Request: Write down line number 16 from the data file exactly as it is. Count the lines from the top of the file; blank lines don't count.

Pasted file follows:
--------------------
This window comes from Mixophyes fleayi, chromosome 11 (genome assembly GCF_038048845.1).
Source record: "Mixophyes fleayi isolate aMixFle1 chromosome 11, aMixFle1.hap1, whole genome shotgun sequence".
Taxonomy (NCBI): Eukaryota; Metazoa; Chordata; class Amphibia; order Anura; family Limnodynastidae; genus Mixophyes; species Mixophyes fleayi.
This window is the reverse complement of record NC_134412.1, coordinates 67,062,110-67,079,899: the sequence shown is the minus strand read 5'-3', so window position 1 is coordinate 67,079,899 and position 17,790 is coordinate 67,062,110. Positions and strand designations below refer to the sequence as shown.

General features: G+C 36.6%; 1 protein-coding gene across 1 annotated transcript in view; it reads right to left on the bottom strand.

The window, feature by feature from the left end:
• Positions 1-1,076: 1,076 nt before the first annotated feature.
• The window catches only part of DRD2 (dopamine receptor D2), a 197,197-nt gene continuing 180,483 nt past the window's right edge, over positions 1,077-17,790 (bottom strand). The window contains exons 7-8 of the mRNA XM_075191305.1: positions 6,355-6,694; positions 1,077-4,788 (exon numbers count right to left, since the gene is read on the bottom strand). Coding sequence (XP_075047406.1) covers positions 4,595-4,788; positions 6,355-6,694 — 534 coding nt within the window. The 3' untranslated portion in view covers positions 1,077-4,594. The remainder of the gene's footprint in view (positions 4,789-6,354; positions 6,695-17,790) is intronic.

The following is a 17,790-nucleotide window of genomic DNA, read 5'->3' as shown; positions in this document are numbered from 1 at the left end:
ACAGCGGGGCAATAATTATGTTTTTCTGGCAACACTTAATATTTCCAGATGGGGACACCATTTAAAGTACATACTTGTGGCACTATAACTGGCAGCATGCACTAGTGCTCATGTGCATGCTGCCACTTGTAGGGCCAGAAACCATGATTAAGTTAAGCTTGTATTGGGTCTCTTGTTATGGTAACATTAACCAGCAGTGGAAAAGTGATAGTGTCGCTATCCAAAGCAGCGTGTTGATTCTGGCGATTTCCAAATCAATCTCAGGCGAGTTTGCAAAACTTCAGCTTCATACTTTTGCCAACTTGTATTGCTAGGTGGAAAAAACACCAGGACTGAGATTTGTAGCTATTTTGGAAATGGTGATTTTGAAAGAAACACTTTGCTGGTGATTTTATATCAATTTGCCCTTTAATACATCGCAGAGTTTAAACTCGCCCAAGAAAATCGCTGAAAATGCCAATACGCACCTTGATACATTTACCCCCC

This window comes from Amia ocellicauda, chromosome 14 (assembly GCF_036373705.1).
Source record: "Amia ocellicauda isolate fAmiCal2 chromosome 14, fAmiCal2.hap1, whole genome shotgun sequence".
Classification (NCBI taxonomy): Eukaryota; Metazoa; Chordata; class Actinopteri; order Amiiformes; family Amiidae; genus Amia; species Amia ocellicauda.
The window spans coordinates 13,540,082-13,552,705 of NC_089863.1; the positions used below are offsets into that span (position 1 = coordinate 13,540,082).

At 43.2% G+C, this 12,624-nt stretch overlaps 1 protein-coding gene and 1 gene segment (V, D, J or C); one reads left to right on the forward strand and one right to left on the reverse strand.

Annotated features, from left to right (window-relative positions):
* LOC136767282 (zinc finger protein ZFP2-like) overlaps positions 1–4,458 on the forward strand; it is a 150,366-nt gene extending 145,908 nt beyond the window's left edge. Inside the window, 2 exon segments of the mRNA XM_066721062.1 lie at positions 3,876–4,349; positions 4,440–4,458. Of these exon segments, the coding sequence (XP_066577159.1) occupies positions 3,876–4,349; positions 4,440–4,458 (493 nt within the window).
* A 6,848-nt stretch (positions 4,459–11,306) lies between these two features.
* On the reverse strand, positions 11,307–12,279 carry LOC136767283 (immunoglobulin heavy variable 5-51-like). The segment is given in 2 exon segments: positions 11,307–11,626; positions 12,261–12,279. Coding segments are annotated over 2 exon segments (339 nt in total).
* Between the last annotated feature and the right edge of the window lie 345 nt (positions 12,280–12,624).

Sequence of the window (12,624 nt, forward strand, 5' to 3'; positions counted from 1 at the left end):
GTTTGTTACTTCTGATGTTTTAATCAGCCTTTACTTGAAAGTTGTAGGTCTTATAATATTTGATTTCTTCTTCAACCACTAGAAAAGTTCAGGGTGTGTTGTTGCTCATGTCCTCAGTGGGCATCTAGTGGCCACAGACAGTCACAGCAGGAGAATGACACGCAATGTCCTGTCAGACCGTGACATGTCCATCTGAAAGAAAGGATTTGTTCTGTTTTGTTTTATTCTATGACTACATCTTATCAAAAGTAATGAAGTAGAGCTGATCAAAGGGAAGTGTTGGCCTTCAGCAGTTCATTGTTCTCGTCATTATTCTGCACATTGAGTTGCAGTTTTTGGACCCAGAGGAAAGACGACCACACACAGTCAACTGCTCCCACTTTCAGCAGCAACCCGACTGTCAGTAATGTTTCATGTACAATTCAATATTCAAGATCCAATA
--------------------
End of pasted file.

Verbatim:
Annotated features, from left to right (window-relative positions):